Written by: Peggy Haslach
“My CPA says I need to set up a SEP!” When I hear that, I usually reply, “Congratulations! Typically, when I have someone asking about SEP, I know their business has reached a point where they could benefit from setting up a SEP… or for that matter a Solo 401(k), SIMPLE IRA, or Keogh plan. Did your CPA mention any of these? Or perhaps discuss the difference between a Solo 401k vs. SEP IRA?”
“Nope, they just said a SEP. And, by the way what is a Solo 401(k)? Aren’t they expensive? I thought only big companies had 401(k) plans.”
Before I answer, I ask them “What led to your CPA to suggest a SEP?”
That’s when they tell me that they are paying too much in taxes and are not saving enough for retirement. That is not a bad problem to have and most likely their CPA thinks that their business is generating enough revenue for them to start thinking about ways to save more and reduce their taxes. If that is the case, then a SEP or a solo 401(k) would be beneficial, especially if there is only one employee, the practice owner.
The reason that the SEP is always brought up is because they have been around the longest and they are relatively easy to set up. Most financial advisors can set them up in a flash. Solo/Self-employed 401(k)’s or a One-Participant 401(k) Plan as the IRS likes to call them, have a few more rules and that sometimes prevents financial advisors and CPA’s from suggesting them.
Which is Better, Solo 401k vs. SEP IRA?
It depends. To establish a retirement plan for yourself or your business (or even your side hustle), you need to have earned income. One earns income through salaries and wages, commissions, profits from your business and self-employment income. It does not include income from investments or any government program like social security.
The amount of earned income you have will also determine how much you can contribute into a retirement plan. For example, if you your new business only generates $2,000 in income, the most you can put in any Individual Retirement Account (aka IRA or Roth IRA) is $2,000. That is why the CPA is not going to suggest setting up a retirement account for the business until you consistently make and can contribute more than $6,000 (or $7,000 if you age 50+) to a plan (the maximum allowable Traditional or Roth IRA contribution as of this writing).
I once had a CPA refer a small practice owner to me and when I asked her how much she wanted to contribute to a plan, she said $200 per month. In her case, it made sense to not set up a SEP and she would be better off continuing to contribute to her IRA.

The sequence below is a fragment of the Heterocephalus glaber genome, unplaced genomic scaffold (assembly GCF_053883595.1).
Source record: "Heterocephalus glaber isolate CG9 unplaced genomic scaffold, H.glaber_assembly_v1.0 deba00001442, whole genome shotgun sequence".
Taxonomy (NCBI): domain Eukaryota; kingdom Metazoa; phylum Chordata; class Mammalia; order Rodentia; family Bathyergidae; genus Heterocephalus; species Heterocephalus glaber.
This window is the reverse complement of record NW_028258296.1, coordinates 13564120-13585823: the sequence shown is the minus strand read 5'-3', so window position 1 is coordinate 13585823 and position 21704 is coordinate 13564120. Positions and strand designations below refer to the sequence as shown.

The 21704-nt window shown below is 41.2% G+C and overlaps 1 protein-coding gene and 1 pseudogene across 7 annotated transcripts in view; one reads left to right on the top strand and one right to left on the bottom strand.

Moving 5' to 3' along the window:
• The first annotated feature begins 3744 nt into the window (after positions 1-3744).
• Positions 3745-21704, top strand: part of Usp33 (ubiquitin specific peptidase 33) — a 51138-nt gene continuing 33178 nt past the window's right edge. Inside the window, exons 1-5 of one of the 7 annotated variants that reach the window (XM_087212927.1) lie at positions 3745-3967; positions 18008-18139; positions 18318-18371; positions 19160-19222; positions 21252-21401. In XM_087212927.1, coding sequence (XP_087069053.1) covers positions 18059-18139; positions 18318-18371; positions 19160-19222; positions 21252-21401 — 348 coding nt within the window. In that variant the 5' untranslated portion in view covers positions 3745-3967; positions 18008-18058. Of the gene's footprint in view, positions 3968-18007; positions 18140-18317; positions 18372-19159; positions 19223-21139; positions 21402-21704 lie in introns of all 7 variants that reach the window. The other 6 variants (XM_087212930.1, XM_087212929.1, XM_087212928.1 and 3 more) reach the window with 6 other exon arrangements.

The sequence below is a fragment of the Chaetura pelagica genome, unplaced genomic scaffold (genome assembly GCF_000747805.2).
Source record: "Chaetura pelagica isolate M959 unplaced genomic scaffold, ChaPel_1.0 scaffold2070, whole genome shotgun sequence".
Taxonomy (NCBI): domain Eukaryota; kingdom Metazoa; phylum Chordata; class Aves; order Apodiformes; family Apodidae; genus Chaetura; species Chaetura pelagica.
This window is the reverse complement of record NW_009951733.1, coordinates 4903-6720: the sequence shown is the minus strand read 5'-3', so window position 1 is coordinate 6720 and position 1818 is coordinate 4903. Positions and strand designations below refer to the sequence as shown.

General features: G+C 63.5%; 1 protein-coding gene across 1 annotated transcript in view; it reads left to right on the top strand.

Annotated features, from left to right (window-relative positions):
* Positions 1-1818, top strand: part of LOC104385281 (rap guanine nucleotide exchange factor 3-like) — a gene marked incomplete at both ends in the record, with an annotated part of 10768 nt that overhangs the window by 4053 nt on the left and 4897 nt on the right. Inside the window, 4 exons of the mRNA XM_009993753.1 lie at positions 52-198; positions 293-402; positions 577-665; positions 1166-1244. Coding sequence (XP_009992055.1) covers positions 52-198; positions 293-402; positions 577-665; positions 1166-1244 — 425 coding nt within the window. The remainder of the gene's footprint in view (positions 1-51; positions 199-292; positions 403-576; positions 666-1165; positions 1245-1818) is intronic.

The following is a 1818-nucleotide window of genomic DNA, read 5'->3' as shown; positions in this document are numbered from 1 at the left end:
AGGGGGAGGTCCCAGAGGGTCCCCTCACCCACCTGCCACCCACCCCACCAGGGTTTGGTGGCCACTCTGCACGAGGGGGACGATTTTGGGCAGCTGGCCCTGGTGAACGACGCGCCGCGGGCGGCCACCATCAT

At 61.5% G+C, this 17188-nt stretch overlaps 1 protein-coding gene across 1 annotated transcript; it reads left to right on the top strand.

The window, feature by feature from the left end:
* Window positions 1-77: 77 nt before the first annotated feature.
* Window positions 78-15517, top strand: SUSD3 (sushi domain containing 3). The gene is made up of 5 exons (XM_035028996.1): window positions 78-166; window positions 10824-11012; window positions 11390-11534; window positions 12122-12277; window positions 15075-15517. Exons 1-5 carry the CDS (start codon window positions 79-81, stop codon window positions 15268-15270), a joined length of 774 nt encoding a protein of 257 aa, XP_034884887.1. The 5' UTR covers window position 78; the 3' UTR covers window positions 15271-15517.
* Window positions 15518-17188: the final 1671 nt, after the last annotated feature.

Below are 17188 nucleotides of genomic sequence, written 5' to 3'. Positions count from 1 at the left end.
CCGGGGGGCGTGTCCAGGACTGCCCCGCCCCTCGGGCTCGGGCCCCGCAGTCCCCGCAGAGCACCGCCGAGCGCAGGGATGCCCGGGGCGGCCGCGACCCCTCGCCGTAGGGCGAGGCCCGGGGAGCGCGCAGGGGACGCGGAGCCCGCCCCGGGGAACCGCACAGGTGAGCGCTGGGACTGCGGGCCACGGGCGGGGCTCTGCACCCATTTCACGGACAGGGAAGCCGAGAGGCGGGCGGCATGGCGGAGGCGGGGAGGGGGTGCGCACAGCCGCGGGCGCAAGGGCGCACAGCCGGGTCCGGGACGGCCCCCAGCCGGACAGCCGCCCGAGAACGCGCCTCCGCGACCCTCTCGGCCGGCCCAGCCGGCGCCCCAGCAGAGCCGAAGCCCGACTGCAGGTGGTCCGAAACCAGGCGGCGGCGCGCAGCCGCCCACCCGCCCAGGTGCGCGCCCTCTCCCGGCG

On the flip side, another practice owner was told by her husband that she did not make enough money to establish a SEP. With monthly receipts of $12,000 – $20,000, she needed to set up a SEP. She did and now she is looking to move into a 401(k). There are a few other factors that will determine which is the best starting plan for your business or practice, a SEP or solo 401(k). Let’s go through them.
What is a SEP IRA?
A SEP or Simplified Employee Pension plan has many of the same characteristics as a traditional IRA. In fact, it is built on an IRA platform. The funds can be invested in a wide range of assets including stocks, bonds, mutual funds, and exchange traded funds. These accounts can be opened at a bank, brokerage firm, mutual fund company, insurance company or qualified financial institution.
The rules for distributions and how the funds are handled in retirement are no different than a traditional IRA. In fact, sometimes the business owner will not have to move the account when they retire or close the business. All they need to do is submit a change request that indicates they will not be contributing so the account’s registration should be changed to a traditional IRA. You can easily rollover a SEP IRA into a Traditional IRA as well.
What is the Difference Between an IRA vs. SEP IRA?
A SEP is a true profit-sharing arrangement in that the employer can contribute the lesser of 25% (or 20% for a sole proprietor or single member LLC) of business revenue, or $58,000 for 2021 ($61,000 in 2022) to themselves and any eligible employee. To be eligible, the employee must be 21, worked for the employer 3 of the past 5 years and receive at least $650 in paid compensation. If the business has eligible employees, then they must set up accounts for each employee and contribute to their accounts every time the owner contributes to their own account.
This is usually not an issue, because the accounts are easy to set up and can be established any time before the business files their tax returns (up to and including extensions). Many business owners will work with their CPA’s and wrap up the entire year’s taxes and determine how much the employer should contribute to each account. That flexibility and ease is one of the reasons why practice owners choose to stay with a SEP.
One thing to note is only the employer contributes money to the SEP – employee contributions are not allowed.
You can still fund a Traditional or Roth IRA, in addition to the SEP. However, the Backdoor Roth IRA is not allowed, as a you can’t have any pre-tax IRA money and still do the Backdoor Roth, and a SEP is considered an IRA.
Anyone can fund a Traditional IRA or Roth IRA, as long as they have earned income (can contribute 100% of earned income up to the IRA contribution limit). These are completely separate from any employer retirement plans.
SEP IRA vs. SIMPLE IRA
What is the difference between a SEP and SIMPLE IRA? For one, employees can contribute to a SIMPLE IRA, just like a 401k, up to the annual IRA limit ($13,500 in 2021, $14,000 in 2022, + $3,000 if age 50+). The employer must match contributions dollar for dollar up to 3% of salary. That’s it. Very simple.
With a SEP, while the contribution limit is much higher, only the employer contributes. Therefore it is up to the employer’s discretion to make contributions.